Solow model and economic interpretation of $\dot{K}=sY(t)$

I am reading Robert Solow's 1956 paper, entitled 'A Contribution to the Theory of Economic Growth'. I am trying to understand the economic interpretation of the differential equation $$\dot{K}=sY(t),$$ which is located on page 67 (Solow denotes this equation by $$(3)$$). I have understood each term as: $$s$$ is the proportion of saved output, $$Y(t)$$ is the production function at time $$t$$, and $$\dot{K}$$ is the rate of increase of capital stock with respect to time $$t$$. Although, I am having trouble understanding what this equation actually means (I am a novice at economics).

One interpretation: Think about the equation above in GDP accounting terms. We know that in an economy, Total Savings ($$S(t)$$) = Total Investment ($$I(t)$$) (standard GDP accounting exercise).
How is this relevant here? The right hand side is the Total savings in the economy: $$\underbrace{s}_{\text{savings rate}}\times\underbrace{Y(t)}_{\text{total output}}$$.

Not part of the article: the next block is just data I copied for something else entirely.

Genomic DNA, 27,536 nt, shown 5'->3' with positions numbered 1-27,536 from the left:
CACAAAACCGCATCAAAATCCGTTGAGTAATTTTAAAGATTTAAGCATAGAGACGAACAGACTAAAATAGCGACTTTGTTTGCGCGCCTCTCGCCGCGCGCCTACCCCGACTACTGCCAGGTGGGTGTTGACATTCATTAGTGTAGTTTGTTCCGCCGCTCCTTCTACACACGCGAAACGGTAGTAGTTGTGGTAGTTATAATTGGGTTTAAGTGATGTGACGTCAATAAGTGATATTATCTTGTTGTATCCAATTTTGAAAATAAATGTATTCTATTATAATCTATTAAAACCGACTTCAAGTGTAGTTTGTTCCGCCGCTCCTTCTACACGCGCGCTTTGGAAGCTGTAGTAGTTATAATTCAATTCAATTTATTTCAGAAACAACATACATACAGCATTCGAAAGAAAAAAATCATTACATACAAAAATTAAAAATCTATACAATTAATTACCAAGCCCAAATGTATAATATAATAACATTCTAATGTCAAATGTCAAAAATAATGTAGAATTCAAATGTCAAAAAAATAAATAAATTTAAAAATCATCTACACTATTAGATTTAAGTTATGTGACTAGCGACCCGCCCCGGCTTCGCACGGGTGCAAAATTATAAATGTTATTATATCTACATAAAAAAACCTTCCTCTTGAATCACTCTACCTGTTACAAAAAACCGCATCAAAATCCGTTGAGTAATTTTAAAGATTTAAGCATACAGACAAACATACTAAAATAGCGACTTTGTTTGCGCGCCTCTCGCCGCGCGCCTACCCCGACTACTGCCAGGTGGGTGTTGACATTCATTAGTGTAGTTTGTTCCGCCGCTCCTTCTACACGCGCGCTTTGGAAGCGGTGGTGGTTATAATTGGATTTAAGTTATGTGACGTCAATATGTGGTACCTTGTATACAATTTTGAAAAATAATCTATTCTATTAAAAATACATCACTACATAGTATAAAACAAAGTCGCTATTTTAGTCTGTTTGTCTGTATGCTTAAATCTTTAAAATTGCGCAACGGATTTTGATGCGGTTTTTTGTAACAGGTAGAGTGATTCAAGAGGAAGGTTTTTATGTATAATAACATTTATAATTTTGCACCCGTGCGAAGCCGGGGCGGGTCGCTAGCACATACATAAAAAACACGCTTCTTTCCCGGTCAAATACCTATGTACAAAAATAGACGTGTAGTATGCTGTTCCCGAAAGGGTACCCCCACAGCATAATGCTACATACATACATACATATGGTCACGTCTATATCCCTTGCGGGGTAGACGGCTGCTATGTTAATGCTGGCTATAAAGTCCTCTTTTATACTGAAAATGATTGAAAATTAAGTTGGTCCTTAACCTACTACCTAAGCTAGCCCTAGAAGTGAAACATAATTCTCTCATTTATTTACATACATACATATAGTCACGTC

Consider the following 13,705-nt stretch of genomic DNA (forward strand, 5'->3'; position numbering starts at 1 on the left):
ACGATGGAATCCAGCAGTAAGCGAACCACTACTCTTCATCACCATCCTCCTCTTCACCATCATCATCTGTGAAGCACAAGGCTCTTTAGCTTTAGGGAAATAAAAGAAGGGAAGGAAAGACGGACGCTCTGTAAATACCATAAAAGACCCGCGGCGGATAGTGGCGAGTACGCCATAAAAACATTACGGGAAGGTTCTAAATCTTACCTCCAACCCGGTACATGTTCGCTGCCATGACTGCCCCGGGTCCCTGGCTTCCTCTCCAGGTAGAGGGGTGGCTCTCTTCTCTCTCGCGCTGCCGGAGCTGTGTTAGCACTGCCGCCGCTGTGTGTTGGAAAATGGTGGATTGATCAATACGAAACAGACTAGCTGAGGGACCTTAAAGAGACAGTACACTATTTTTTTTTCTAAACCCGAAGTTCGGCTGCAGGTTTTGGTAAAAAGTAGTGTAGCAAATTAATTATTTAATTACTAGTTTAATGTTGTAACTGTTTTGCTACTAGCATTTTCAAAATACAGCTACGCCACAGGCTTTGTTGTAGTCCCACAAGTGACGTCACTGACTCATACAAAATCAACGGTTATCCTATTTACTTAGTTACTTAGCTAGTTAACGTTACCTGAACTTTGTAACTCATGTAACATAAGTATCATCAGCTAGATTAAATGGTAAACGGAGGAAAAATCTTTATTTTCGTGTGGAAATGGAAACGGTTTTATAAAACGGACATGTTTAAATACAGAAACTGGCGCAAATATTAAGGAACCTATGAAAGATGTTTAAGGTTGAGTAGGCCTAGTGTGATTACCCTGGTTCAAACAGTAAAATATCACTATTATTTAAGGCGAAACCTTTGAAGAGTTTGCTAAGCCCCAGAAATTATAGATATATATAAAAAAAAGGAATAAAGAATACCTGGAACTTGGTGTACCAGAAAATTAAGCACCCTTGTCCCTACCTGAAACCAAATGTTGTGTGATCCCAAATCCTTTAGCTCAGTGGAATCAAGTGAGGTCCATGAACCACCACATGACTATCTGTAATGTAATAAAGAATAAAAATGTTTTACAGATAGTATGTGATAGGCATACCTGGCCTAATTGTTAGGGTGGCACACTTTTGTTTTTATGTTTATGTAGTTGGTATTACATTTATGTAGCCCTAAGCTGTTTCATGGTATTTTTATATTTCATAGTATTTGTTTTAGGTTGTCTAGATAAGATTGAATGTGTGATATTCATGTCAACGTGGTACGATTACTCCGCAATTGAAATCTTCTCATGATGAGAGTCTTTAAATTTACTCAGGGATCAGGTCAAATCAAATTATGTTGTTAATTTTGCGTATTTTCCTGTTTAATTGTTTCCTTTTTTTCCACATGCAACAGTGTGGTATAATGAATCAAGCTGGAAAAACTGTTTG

The left hand side is related to the total investment in the economy: The increase in capital stock ($$\dot{K}$$) in the economy is the difference between investment ($$I$$) and depreciation ($$\delta K$$). That is, $$\dot{K} = I(t) - \delta K(t)$$.
Replacing the identity $$S=I$$ then yields: \begin{align} \dot{K} &= S(t) - \delta K\\ &=sY(t) - \delta K \end{align}
• Yes! Exactly. At the extreme, $s=1$ represents a situation where all production is going into investment and nothing is consumed.
• +1 You might just add that $S=I$ holds specifically for a closed economy. Jun 16, 2020 at 11:38